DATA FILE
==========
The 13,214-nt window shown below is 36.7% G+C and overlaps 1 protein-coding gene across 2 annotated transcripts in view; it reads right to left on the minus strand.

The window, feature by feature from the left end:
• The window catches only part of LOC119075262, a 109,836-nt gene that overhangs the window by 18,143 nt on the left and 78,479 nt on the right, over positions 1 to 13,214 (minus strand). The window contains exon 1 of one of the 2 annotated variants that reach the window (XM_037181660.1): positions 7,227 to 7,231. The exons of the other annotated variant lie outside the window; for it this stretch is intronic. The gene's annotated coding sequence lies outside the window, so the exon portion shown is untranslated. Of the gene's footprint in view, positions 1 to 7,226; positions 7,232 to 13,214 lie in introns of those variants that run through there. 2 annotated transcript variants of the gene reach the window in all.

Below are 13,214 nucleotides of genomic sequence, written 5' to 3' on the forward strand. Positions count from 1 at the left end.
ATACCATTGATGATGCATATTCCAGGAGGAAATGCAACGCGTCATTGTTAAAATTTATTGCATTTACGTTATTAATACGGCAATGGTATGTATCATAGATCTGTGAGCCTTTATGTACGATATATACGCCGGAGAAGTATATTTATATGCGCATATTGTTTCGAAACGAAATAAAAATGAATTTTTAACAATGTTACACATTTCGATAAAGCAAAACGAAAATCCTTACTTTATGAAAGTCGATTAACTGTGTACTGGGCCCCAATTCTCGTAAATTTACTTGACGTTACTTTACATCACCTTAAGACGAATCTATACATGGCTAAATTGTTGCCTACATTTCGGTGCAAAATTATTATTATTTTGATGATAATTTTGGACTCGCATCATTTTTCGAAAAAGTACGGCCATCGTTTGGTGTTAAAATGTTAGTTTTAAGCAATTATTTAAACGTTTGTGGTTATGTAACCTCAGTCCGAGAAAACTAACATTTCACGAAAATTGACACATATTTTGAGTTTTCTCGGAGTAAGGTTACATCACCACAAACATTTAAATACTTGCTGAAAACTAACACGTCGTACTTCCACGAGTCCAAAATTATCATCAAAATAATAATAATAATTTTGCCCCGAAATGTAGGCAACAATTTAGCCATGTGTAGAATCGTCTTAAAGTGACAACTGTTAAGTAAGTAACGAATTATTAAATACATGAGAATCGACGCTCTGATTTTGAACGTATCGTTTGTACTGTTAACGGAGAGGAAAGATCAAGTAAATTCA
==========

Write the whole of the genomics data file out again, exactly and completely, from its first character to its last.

The 13,214-nt window shown below is 36.7% G+C and overlaps 1 protein-coding gene across 2 annotated transcripts in view; it reads right to left on the minus strand.

The window, feature by feature from the left end:
• The window catches only part of LOC119075262, a 109,836-nt gene that overhangs the window by 18,143 nt on the left and 78,479 nt on the right, over positions 1 to 13,214 (minus strand). The window contains exon 1 of one of the 2 annotated variants that reach the window (XM_037181660.1): positions 7,227 to 7,231. The exons of the other annotated variant lie outside the window; for it this stretch is intronic. The gene's annotated coding sequence lies outside the window, so the exon portion shown is untranslated. Of the gene's footprint in view, positions 1 to 7,226; positions 7,232 to 13,214 lie in introns of those variants that run through there. 2 annotated transcript variants of the gene reach the window in all.

Below are 13,214 nucleotides of genomic sequence, written 5' to 3' on the forward strand. Positions count from 1 at the left end.
ATACCATTGATGATGCATATTCCAGGAGGAAATGCAACGCGTCATTGTTAAAATTTATTGCATTTACGTTATTAATACGGCAATGGTATGTATCATAGATCTGTGAGCCTTTATGTACGATATATACGCCGGAGAAGTATATTTATATGCGCATATTGTTTCGAAACGAAATAAAAATGAATTTTTAACAATGTTACACATTTCGATAAAGCAAAACGAAAATCCTTACTTTATGAAAGTCGATTAACTGTGTACTGGGCCCCAATTCTCGTAAATTTACTTGACGTTACTTTACATCACCTTAAGACGAATCTATACATGGCTAAATTGTTGCCTACATTTCGGTGCAAAATTATTATTATTTTGATGATAATTTTGGACTCGCATCATTTTTCGAAAAAGTACGGCCATCGTTTGGTGTTAAAATGTTAGTTTTAAGCAATTATTTAAACGTTTGTGGTTATGTAACCTCAGTCCGAGAAAACTAACATTTCACGAAAATTGACACATATTTTGAGTTTTCTCGGAGTAAGGTTACATCACCACAAACATTTAAATACTTGCTGAAAACTAACACGTCGTACTTCCACGAGTCCAAAATTATCATCAAAATAATAATAATAATTTTGCCCCGAAATGTAGGCAACAATTTAGCCATGTGTAGAATCGTCTTAAAGTGACAACTGTTAAGTAAGTAACGAATTATTAAATACATGAGAATCGACGCTCTGATTTTGAACGTATCGTTTGTACTGTTAACGGAGAGGAAAGATCAAGTAAATTCA